Power Rangers - Page 3
Saban's localization of Toei's Kaizoku Sentai Gokaiger, Power Rangers Super Megaforce, finally kicked off on Nickelodeon this past weekend, and Bandai was celebrating the premiere in a big way at Toy Fair 2014. The core component of the line, of course, is Ranger Keys -- the tiny totems of every Power Ranger's abilities that the Super Megaforce crew use to transform into any Ranger from history -- but the team's default pirate-themed gear was also prominently displayed. Classic Mighty Morphin reissues were also on display, including the Legendary Dragonzord and Titanus the Carrierzord. You can see all of the upcoming action figures, Zords, roleplay/costume toys and of course Ranger Keys, after the cut.
Following its Power Rangers Super Megaforce localization of Toei's Kaizoku Sentai Gokaiger series, Saban will return to the dinosaur motif that made Mighty Morphin Power Rangers a huge hit in America back in 1993. According to USA Today, in 2015 Power Rangers Dino Charge will debut on Nickelodeon, meaning that Saban will skip the spy-themed 36th Japanese Sentai Series known as Tokumei Sentai Go-Busters in favor of a show with more humor, more rangers and a lot more dinos.
Before Papercutz started telling new Mighty Morphin Power Rangers comic book stories (in addition to its recent Power Rangers Samurai and Power Rangers Megaforce offerings), the franchise spent most of the past two decades bouncing between Hamilton Comics, Marvel Comics, Disney and even -- in a glorious style lampooned by the official Super Sentai parody series Hikonin Sentai Akibaranger -- at Image Comics. Depending on how much nostalgia you can muster, your enjoyment of these various 1990s releases as pure comics will... vary, to say the least. However, thanks to the official Official Power Rangers Facebook page, you can read some particularly wild short stories from Mighty Morphin Power Rangers Magazine circa 1994-1996 by Paul Kirchner and others.
Fans will finally be able to assemble the full Mighty Morphin Power Rangers team in S.H. Figuarts form this summer with the official arrival of the Yellow Ranger. Previously showcased (alongside her male counterpart from Kyōryū Sentai Zyuranger) at conventions through 2013, the Yellow Ranger will sport all kinds of articulation and stand roughly 6" tall.
When you think about ancient Egyptian superheroes, there aren't a whole lot that come to mind. Apocalypse was around back then, right? And presumably there was some version of Moon Knight running around before the Fist of Khonshu was a dude who hung out with a French helicopter pilot, but really, that's all that comes to mind off the top of my head. But what if... what if... there were more?
That is the question that artist Josh Ln has answered in a series of prints called "Hero-Glyphics" that he "excavated and restored," presumably from a pyramid that was just full of pitfalls and tripwires connected to poison arrows. Check 'em bout below to see hieroglyphic-style reimaginings of some of our favorite characters! And also Kick Ass.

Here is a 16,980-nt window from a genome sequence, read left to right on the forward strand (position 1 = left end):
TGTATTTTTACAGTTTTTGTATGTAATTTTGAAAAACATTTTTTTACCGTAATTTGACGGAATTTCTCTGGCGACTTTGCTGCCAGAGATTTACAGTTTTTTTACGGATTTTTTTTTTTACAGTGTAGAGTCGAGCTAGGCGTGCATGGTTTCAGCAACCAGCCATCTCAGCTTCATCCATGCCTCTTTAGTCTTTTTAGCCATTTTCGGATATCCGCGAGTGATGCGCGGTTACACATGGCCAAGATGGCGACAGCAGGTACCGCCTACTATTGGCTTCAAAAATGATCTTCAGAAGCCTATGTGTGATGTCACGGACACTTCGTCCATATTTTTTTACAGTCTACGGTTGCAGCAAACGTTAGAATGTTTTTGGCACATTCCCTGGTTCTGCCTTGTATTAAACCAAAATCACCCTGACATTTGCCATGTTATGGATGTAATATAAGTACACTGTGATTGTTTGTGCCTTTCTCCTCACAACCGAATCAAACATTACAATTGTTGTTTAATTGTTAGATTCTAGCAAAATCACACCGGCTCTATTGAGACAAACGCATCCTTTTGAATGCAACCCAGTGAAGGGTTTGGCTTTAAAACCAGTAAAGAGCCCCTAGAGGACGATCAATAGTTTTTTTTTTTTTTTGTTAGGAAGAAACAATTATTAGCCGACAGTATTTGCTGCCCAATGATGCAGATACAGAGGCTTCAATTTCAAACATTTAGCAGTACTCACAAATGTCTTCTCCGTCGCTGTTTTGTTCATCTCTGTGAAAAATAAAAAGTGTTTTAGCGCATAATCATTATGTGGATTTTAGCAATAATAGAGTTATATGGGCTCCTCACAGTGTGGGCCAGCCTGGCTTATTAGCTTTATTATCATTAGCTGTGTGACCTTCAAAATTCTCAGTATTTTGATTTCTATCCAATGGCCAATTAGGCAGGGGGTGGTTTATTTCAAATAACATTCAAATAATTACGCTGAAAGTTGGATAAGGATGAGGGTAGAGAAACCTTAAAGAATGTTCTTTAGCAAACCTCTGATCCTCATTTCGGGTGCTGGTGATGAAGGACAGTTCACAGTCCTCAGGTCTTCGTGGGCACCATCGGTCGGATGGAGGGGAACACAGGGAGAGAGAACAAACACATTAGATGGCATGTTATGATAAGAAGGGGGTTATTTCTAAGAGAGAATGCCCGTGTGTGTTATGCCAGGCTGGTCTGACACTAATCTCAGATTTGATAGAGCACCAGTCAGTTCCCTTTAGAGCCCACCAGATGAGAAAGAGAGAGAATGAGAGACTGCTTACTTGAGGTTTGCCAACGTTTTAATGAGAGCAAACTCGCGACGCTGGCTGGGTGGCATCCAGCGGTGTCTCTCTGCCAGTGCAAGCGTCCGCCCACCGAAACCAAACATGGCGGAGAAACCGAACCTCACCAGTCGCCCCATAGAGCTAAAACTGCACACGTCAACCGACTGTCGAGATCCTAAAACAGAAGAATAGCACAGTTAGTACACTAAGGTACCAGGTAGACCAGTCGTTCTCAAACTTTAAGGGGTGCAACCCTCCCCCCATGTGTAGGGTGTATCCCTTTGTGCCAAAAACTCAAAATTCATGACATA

As you might already know from the constant chatter about the Power Rangers and Kamen Rider, we here at ComicsAlliance are pretty big fans of Japanese tokusatsu. Something about those live-action shows where teenagers with attitude transform to kick monsters and summon giant robots just speak to us on a fundamental level. That said, the actual behind-the-scenes origins of the franchises is even more interesting than the stuff that makes it on the screen.
It's a complicated story, but thankfully, the folks at ToyBountyHunters have decided to break it down for us. In the first two parts of It's Henshin Time, their multi-part examination of the history of Super Sentai and its American counterpart, they get into the origins of the franchise, starting with creator and CA favorite Shotaro Ishinomori and a look at Kamen Rider and the first two (and a half) installments of the Sentai franchise. It's interesting stuff, so check out the videos below!
Following the current season of the dance/gun/dinosaur-themed Zyuden Sentai Kyoryuger, Toei will launch its 38th Super Sentai series, Ressha Sentai Tokkyuger. It's all about trains! Train track helmets, railroad crossing chest motifs, a giant combined train mech known as the TokkyuOh, electronic train ticket device morphers called Tokkyu Chargers -- this show looks like it's going to be the right kind off the rails.
Knowing what to buy anyone during the holidays can make for a pretty dicey season of giving. But toy collectors with discerning tastes? That's usually gift card territory. But it doesn't have to end that way! We're here to help with a guide breaking down some of the most awesome action figure and toy options for the young and young at heart (mostly the latter). Whatever your articulated plastic budget is this year, we've got recommendations sure to please. Hit the jump for ComicsAlliance's 2013 Holiday Gift Guide to Awesome Action Figures.
A few weeks back, we brought you the announcement of Toei Hero World, an indoor amusement park and museum devoted to Super Sentai (the show that was adapted into the last 20 years worth of Power Rangers) and Kamen Rider (the story of a line of heroes who kick monsters to death while riding motorcycles). As you might imagine from those summaries, this is something that the staff here at ComicsAlliance is pretty excited about, but now, we have an even better reason: Toei has previewed the attractions at Hero World.
As you can see above, this includes one very important, game-changing bombshell: The part where you ride bumper-car motorcycles through a track filled with inflatable Shocker Combatmen does in fact have motorcycles sized for adults, so I guess I pretty much have to go there now (CA Editor Caleb Goellner can ride in the sidecar). Check out a few other attractions below, and start pricing that trip to Mihama, Chiba City.